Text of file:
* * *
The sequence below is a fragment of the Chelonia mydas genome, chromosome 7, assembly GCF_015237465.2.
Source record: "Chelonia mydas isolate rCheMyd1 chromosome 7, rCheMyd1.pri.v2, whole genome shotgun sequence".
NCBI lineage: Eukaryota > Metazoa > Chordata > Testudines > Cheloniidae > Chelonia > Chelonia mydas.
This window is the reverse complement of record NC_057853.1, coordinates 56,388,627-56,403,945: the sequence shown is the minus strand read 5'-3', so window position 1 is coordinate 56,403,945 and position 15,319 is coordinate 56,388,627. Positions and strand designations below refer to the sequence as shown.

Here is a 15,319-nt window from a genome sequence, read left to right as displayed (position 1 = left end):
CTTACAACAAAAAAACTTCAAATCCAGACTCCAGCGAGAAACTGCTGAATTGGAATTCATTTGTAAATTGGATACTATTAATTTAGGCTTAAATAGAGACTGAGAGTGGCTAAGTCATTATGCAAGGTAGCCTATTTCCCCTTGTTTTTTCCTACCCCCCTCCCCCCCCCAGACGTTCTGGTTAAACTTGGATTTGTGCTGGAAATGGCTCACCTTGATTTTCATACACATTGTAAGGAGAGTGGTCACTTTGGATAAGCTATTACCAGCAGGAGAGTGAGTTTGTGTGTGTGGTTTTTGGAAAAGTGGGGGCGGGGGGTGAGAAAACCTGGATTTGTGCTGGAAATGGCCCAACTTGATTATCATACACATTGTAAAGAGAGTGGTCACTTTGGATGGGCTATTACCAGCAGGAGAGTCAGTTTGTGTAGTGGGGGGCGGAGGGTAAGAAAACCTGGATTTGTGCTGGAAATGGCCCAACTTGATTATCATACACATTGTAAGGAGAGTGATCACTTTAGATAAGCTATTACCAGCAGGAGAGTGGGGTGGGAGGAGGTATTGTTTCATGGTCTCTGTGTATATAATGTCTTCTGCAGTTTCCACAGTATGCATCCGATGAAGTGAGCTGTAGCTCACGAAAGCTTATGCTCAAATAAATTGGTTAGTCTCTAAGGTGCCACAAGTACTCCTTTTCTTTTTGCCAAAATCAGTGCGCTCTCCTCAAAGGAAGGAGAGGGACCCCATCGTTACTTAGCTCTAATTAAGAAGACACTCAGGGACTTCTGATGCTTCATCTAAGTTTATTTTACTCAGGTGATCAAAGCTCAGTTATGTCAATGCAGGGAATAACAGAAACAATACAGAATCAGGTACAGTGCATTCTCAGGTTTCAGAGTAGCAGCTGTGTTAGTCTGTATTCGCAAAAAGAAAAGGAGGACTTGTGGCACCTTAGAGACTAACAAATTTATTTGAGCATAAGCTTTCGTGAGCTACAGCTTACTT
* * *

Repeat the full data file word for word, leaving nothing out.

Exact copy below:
The sequence below is a fragment of the Chelonia mydas genome, chromosome 7, assembly GCF_015237465.2.
Source record: "Chelonia mydas isolate rCheMyd1 chromosome 7, rCheMyd1.pri.v2, whole genome shotgun sequence".
NCBI lineage: Eukaryota > Metazoa > Chordata > Testudines > Cheloniidae > Chelonia > Chelonia mydas.
This window is the reverse complement of record NC_057853.1, coordinates 56,388,627-56,403,945: the sequence shown is the minus strand read 5'-3', so window position 1 is coordinate 56,403,945 and position 15,319 is coordinate 56,388,627. Positions and strand designations below refer to the sequence as shown.

Here is a 15,319-nt window from a genome sequence, read left to right as displayed (position 1 = left end):
CTTACAACAAAAAAACTTCAAATCCAGACTCCAGCGAGAAACTGCTGAATTGGAATTCATTTGTAAATTGGATACTATTAATTTAGGCTTAAATAGAGACTGAGAGTGGCTAAGTCATTATGCAAGGTAGCCTATTTCCCCTTGTTTTTTCCTACCCCCCTCCCCCCCCCAGACGTTCTGGTTAAACTTGGATTTGTGCTGGAAATGGCTCACCTTGATTTTCATACACATTGTAAGGAGAGTGGTCACTTTGGATAAGCTATTACCAGCAGGAGAGTGAGTTTGTGTGTGTGGTTTTTGGAAAAGTGGGGGCGGGGGGTGAGAAAACCTGGATTTGTGCTGGAAATGGCCCAACTTGATTATCATACACATTGTAAAGAGAGTGGTCACTTTGGATGGGCTATTACCAGCAGGAGAGTCAGTTTGTGTAGTGGGGGGCGGAGGGTAAGAAAACCTGGATTTGTGCTGGAAATGGCCCAACTTGATTATCATACACATTGTAAGGAGAGTGATCACTTTAGATAAGCTATTACCAGCAGGAGAGTGGGGTGGGAGGAGGTATTGTTTCATGGTCTCTGTGTATATAATGTCTTCTGCAGTTTCCACAGTATGCATCCGATGAAGTGAGCTGTAGCTCACGAAAGCTTATGCTCAAATAAATTGGTTAGTCTCTAAGGTGCCACAAGTACTCCTTTTCTTTTTGCCAAAATCAGTGCGCTCTCCTCAAAGGAAGGAGAGGGACCCCATCGTTACTTAGCTCTAATTAAGAAGACACTCAGGGACTTCTGATGCTTCATCTAAGTTTATTTTACTCAGGTGATCAAAGCTCAGTTATGTCAATGCAGGGAATAACAGAAACAATACAGAATCAGGTACAGTGCATTCTCAGGTTTCAGAGTAGCAGCTGTGTTAGTCTGTATTCGCAAAAAGAAAAGGAGGACTTGTGGCACCTTAGAGACTAACAAATTTATTTGAGCATAAGCTTTCGTGAGCTACAGCTTACTT